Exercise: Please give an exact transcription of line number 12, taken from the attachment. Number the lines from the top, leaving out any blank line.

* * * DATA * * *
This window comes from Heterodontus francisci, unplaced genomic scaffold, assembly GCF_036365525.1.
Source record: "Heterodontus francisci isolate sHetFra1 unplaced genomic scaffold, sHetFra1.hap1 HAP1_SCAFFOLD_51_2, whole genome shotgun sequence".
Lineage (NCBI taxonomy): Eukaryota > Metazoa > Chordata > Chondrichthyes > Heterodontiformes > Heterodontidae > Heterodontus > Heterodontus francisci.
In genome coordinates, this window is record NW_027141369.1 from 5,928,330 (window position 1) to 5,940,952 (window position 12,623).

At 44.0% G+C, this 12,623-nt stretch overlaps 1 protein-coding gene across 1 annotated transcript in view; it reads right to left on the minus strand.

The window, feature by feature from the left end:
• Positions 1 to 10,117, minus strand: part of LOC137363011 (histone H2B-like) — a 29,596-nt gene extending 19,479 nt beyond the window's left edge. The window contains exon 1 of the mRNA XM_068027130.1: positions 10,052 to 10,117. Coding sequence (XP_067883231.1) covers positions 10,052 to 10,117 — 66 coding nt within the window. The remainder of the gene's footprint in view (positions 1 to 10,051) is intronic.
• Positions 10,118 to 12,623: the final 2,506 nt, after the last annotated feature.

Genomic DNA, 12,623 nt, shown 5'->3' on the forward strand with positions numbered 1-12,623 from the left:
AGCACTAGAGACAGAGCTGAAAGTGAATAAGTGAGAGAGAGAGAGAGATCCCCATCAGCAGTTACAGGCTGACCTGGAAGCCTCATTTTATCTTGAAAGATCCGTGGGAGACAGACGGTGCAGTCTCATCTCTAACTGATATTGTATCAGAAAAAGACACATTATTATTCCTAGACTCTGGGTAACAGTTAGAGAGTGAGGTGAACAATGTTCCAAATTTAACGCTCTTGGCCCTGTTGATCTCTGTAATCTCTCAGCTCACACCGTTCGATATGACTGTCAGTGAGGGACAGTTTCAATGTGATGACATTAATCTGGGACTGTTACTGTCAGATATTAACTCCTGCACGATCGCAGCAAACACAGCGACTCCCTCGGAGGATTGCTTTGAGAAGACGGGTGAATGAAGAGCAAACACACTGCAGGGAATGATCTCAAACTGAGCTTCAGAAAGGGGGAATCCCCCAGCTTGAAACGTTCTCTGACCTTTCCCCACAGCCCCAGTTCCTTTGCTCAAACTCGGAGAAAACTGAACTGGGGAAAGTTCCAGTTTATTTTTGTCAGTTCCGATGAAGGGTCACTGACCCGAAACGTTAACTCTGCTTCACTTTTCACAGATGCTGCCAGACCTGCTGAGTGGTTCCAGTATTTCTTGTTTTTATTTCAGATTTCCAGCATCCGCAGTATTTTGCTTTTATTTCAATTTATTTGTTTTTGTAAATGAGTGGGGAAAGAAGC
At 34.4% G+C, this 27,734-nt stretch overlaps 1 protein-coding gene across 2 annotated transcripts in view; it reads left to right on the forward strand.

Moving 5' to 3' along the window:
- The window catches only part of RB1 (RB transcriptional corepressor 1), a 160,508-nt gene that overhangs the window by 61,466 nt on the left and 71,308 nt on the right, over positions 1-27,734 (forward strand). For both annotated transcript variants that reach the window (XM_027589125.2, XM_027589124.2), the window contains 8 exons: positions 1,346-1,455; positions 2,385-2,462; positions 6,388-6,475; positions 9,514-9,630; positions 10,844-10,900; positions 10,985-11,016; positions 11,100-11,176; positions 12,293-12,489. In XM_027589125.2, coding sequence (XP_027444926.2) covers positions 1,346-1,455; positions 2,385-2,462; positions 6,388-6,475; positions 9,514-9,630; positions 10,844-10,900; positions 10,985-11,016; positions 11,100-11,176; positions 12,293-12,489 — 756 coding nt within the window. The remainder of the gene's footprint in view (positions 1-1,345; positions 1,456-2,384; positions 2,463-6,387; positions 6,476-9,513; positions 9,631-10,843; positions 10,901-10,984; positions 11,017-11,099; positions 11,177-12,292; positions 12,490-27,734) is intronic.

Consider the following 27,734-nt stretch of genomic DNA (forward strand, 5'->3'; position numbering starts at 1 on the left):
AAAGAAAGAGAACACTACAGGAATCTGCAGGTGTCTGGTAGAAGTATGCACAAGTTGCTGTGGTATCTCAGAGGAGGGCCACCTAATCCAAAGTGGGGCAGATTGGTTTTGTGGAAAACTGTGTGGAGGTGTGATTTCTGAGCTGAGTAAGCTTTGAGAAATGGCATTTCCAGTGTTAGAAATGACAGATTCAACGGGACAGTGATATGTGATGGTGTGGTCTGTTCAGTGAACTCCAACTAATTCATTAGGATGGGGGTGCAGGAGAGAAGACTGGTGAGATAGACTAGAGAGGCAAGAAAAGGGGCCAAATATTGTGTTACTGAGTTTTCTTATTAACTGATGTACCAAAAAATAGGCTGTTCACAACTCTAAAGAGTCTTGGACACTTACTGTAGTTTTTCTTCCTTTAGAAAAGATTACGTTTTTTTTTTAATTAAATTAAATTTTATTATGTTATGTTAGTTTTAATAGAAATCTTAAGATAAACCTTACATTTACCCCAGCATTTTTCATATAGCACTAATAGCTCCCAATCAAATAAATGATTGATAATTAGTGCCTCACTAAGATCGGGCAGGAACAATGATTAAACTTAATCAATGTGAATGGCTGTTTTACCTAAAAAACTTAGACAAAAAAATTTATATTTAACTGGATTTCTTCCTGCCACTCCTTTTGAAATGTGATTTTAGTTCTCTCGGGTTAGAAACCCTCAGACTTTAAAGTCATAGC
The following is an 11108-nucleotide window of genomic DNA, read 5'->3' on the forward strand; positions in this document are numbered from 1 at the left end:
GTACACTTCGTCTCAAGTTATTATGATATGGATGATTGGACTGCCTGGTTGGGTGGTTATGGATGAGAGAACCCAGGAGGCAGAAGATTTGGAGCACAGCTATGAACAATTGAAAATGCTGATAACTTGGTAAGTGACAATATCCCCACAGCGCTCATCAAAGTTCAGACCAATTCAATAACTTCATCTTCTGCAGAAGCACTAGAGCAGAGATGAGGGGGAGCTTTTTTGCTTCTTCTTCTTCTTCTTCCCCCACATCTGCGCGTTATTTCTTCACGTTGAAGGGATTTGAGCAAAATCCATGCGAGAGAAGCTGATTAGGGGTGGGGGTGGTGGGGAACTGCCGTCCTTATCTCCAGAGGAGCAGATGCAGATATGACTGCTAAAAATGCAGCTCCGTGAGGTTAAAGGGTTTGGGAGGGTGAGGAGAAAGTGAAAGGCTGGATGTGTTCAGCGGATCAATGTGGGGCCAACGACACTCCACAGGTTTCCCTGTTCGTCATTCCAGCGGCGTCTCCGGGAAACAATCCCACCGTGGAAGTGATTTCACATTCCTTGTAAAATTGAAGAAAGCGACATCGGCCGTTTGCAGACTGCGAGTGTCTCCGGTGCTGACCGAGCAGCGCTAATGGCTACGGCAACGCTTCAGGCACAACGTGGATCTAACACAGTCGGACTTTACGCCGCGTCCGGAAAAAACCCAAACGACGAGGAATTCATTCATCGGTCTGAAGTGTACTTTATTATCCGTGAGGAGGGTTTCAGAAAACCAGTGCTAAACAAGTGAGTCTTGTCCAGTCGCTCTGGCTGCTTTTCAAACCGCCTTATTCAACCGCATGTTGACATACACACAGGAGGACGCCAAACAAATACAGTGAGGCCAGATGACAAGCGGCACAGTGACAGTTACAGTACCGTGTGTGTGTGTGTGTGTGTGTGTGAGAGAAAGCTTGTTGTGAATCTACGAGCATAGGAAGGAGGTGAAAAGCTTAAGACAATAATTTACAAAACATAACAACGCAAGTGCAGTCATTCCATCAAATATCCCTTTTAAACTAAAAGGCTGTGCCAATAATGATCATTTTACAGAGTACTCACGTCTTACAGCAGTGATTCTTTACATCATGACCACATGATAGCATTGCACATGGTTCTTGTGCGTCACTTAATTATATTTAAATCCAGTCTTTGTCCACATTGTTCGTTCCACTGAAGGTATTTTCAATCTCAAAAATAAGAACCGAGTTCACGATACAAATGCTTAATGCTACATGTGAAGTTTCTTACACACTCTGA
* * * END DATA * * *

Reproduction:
Moving 5' to 3' along the window: